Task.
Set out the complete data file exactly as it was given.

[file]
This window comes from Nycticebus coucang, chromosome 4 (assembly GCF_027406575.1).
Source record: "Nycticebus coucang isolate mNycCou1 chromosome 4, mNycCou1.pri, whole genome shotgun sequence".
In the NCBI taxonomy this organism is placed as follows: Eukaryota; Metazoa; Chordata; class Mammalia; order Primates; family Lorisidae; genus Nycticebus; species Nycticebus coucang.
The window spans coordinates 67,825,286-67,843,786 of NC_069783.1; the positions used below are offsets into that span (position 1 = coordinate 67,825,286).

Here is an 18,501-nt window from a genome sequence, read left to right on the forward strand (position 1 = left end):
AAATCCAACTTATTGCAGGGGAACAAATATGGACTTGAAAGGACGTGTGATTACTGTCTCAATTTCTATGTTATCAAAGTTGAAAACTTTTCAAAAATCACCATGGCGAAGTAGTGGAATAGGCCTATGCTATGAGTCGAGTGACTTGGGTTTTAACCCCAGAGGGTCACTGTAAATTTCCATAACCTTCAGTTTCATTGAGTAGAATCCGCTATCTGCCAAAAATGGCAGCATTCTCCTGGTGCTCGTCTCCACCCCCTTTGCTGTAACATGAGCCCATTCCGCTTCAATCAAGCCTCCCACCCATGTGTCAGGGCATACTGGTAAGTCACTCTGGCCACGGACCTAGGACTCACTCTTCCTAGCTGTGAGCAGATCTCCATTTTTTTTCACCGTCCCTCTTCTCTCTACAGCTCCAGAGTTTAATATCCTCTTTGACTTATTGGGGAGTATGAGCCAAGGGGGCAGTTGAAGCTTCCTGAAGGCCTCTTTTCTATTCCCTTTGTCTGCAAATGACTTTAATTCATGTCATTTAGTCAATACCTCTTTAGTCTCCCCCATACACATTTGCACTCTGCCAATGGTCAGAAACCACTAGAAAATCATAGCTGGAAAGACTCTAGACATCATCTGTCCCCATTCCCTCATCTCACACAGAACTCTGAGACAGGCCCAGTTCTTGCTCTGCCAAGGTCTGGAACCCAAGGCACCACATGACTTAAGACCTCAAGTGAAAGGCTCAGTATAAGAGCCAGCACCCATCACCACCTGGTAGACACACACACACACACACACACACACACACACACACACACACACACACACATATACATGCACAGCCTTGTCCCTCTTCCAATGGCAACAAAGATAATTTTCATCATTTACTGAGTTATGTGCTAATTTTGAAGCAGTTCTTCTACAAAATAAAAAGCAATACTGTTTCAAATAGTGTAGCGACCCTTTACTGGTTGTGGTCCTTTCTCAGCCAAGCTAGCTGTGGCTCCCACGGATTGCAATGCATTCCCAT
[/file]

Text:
This window comes from Nycticebus coucang, chromosome 4 (assembly GCF_027406575.1).
Source record: "Nycticebus coucang isolate mNycCou1 chromosome 4, mNycCou1.pri, whole genome shotgun sequence".
In the NCBI taxonomy this organism is placed as follows: Eukaryota; Metazoa; Chordata; class Mammalia; order Primates; family Lorisidae; genus Nycticebus; species Nycticebus coucang.
The window spans coordinates 67,825,286-67,843,786 of NC_069783.1; the positions used below are offsets into that span (position 1 = coordinate 67,825,286).

Here is an 18,501-nt window from a genome sequence, read left to right on the forward strand (position 1 = left end):
AAATCCAACTTATTGCAGGGGAACAAATATGGACTTGAAAGGACGTGTGATTACTGTCTCAATTTCTATGTTATCAAAGTTGAAAACTTTTCAAAAATCACCATGGCGAAGTAGTGGAATAGGCCTATGCTATGAGTCGAGTGACTTGGGTTTTAACCCCAGAGGGTCACTGTAAATTTCCATAACCTTCAGTTTCATTGAGTAGAATCCGCTATCTGCCAAAAATGGCAGCATTCTCCTGGTGCTCGTCTCCACCCCCTTTGCTGTAACATGAGCCCATTCCGCTTCAATCAAGCCTCCCACCCATGTGTCAGGGCATACTGGTAAGTCACTCTGGCCACGGACCTAGGACTCACTCTTCCTAGCTGTGAGCAGATCTCCATTTTTTTTCACCGTCCCTCTTCTCTCTACAGCTCCAGAGTTTAATATCCTCTTTGACTTATTGGGGAGTATGAGCCAAGGGGGCAGTTGAAGCTTCCTGAAGGCCTCTTTTCTATTCCCTTTGTCTGCAAATGACTTTAATTCATGTCATTTAGTCAATACCTCTTTAGTCTCCCCCATACACATTTGCACTCTGCCAATGGTCAGAAACCACTAGAAAATCATAGCTGGAAAGACTCTAGACATCATCTGTCCCCATTCCCTCATCTCACACAGAACTCTGAGACAGGCCCAGTTCTTGCTCTGCCAAGGTCTGGAACCCAAGGCACCACATGACTTAAGACCTCAAGTGAAAGGCTCAGTATAAGAGCCAGCACCCATCACCACCTGGTAGACACACACACACACACACACACACACACACACACACACACACACACACACATATACATGCACAGCCTTGTCCCTCTTCCAATGGCAACAAAGATAATTTTCATCATTTACTGAGTTATGTGCTAATTTTGAAGCAGTTCTTCTACAAAATAAAAAGCAATACTGTTTCAAATAGTGTAGCGACCCTTTACTGGTTGTGGTCCTTTCTCAGCCAAGCTAGCTGTGGCTCCCACGGATTGCAATGCATTCCCAT